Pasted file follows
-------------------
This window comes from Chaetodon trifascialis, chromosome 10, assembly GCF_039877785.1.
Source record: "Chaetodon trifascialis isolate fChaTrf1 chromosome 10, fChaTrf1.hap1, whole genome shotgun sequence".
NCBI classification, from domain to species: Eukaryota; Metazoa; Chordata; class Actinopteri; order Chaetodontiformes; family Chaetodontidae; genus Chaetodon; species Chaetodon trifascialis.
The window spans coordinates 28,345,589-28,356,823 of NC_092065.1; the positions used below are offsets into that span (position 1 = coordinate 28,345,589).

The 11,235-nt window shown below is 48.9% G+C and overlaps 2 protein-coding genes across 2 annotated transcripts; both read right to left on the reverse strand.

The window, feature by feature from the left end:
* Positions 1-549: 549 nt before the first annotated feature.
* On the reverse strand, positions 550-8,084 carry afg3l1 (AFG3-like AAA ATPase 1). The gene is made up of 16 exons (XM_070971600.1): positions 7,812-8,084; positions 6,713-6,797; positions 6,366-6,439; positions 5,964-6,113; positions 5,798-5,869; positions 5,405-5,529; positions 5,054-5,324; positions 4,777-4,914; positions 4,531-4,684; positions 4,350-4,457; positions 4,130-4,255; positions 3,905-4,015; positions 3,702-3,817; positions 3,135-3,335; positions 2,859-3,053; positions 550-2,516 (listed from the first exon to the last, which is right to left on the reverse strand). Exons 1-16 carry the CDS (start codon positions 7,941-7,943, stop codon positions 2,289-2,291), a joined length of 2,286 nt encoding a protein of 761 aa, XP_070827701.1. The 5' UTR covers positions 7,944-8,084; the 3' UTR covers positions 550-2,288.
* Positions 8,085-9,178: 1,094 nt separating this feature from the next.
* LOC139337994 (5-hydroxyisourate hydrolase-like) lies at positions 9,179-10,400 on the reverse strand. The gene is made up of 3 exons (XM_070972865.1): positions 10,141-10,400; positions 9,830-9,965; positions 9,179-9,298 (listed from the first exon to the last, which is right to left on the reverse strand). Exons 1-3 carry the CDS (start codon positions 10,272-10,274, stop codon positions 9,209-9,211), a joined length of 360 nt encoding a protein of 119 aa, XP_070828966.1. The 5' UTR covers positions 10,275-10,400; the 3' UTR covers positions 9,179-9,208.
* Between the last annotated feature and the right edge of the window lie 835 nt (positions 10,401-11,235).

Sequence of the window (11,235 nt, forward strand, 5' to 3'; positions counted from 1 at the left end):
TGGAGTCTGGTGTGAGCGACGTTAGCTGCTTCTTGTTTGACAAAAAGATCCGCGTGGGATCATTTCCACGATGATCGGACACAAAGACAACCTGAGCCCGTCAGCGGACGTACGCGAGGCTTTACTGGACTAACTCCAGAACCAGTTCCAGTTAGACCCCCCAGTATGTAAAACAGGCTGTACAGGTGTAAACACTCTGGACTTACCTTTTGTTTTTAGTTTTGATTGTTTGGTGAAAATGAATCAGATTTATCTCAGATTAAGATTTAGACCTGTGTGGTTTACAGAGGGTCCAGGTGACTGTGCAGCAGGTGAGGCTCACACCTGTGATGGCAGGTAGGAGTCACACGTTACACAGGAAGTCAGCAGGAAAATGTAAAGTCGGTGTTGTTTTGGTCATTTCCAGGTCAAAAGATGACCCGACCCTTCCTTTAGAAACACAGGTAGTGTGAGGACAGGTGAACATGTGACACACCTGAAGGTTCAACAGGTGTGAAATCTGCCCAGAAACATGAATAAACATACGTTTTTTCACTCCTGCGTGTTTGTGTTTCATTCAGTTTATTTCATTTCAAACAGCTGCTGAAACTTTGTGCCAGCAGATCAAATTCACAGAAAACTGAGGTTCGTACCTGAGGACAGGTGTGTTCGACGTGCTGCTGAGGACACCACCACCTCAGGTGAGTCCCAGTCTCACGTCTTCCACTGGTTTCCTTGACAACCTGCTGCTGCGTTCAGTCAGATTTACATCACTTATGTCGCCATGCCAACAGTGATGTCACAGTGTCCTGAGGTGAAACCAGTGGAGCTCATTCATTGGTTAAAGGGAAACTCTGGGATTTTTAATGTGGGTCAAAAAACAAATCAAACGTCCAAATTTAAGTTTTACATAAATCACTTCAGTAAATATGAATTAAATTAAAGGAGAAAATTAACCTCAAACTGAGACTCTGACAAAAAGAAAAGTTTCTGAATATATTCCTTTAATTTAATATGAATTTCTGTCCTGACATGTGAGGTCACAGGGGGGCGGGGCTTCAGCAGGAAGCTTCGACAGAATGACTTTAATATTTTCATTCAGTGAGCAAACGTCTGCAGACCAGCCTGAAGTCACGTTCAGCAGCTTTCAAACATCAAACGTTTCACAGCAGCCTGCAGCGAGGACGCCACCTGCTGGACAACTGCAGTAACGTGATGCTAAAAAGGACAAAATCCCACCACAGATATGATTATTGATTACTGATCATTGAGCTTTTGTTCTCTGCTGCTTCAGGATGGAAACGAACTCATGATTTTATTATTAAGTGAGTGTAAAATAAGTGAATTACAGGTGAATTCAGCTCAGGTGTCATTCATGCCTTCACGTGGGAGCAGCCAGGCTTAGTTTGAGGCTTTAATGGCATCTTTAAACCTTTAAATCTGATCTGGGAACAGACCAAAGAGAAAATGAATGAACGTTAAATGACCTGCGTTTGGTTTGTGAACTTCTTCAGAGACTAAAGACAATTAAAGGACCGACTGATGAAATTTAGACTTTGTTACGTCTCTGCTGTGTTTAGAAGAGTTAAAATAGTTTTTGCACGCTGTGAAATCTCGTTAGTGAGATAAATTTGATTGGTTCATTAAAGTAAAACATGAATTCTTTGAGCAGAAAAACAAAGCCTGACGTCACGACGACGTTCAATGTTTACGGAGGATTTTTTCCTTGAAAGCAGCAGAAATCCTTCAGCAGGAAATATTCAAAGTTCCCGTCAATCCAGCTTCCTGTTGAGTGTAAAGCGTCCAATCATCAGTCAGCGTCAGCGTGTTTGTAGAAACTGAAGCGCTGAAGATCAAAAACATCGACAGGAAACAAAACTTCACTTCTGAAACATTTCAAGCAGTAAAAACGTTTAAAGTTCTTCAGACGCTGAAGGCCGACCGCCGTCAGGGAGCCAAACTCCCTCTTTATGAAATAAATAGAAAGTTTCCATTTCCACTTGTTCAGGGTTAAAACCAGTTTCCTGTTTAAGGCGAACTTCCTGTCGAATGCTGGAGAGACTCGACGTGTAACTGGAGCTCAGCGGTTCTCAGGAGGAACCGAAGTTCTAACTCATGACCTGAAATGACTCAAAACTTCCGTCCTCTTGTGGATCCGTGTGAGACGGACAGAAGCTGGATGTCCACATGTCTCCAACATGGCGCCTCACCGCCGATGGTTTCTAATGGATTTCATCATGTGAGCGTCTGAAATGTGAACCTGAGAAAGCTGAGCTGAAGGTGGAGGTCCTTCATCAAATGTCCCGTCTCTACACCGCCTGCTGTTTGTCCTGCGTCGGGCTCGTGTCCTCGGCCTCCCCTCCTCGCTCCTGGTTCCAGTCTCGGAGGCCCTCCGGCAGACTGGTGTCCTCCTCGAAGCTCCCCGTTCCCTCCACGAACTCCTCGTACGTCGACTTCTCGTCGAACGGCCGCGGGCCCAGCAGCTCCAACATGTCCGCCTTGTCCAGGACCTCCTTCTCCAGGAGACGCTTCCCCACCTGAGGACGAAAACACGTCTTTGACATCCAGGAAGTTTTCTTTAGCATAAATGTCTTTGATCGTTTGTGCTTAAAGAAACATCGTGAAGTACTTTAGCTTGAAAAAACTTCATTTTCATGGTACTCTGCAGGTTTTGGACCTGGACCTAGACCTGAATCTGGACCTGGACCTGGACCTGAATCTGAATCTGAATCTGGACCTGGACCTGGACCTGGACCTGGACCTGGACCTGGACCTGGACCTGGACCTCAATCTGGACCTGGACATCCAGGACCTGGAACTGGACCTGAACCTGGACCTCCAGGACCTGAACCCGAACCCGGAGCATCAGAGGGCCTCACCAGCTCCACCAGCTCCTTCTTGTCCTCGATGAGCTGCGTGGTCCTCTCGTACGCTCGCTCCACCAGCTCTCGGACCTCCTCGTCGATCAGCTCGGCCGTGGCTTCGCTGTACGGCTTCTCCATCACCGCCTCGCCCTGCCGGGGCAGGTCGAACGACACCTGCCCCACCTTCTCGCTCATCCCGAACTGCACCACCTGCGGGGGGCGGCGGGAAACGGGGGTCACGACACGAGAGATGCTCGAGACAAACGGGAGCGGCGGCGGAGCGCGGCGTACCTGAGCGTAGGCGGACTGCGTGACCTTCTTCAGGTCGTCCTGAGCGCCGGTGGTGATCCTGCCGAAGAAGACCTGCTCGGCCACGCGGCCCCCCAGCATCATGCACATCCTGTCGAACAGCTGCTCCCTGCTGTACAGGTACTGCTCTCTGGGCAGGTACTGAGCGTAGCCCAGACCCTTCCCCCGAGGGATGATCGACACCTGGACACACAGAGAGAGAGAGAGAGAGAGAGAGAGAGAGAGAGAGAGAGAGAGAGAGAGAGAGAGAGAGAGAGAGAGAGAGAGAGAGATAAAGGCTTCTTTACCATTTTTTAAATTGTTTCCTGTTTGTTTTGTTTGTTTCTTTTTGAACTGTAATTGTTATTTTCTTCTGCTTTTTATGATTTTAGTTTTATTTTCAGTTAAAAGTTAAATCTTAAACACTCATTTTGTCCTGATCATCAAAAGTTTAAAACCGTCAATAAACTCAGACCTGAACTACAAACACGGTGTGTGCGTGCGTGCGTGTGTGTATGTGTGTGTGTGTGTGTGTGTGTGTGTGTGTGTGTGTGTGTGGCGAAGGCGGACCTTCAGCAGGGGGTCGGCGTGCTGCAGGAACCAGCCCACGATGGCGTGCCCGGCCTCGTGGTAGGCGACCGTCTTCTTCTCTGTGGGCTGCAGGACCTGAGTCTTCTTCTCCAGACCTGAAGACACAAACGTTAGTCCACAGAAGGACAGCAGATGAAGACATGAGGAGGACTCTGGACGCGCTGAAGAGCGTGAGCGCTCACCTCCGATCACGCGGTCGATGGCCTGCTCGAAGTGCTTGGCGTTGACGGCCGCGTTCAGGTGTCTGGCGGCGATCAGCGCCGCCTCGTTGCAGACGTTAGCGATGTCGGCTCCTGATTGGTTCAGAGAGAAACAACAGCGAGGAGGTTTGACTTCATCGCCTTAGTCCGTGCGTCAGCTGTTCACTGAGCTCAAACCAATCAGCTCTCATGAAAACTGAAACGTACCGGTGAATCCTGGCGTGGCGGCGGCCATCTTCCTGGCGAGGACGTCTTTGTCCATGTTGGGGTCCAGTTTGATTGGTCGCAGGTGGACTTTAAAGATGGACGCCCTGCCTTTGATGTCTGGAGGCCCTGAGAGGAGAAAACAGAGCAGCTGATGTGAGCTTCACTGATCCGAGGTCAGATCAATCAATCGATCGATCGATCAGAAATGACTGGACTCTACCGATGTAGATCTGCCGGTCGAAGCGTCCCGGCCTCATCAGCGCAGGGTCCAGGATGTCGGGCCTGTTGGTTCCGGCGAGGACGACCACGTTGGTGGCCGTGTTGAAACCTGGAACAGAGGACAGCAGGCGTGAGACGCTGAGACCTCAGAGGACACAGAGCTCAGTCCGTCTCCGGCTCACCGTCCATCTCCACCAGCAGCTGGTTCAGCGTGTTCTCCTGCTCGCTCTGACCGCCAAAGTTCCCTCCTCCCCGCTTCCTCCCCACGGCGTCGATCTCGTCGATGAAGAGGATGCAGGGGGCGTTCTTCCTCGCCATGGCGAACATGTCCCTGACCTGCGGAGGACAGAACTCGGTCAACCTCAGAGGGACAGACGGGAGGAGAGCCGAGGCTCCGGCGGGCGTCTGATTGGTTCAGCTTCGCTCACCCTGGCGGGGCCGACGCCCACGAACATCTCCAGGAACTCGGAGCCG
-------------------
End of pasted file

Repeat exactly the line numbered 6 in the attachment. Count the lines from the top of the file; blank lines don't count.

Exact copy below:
The window, feature by feature from the left end: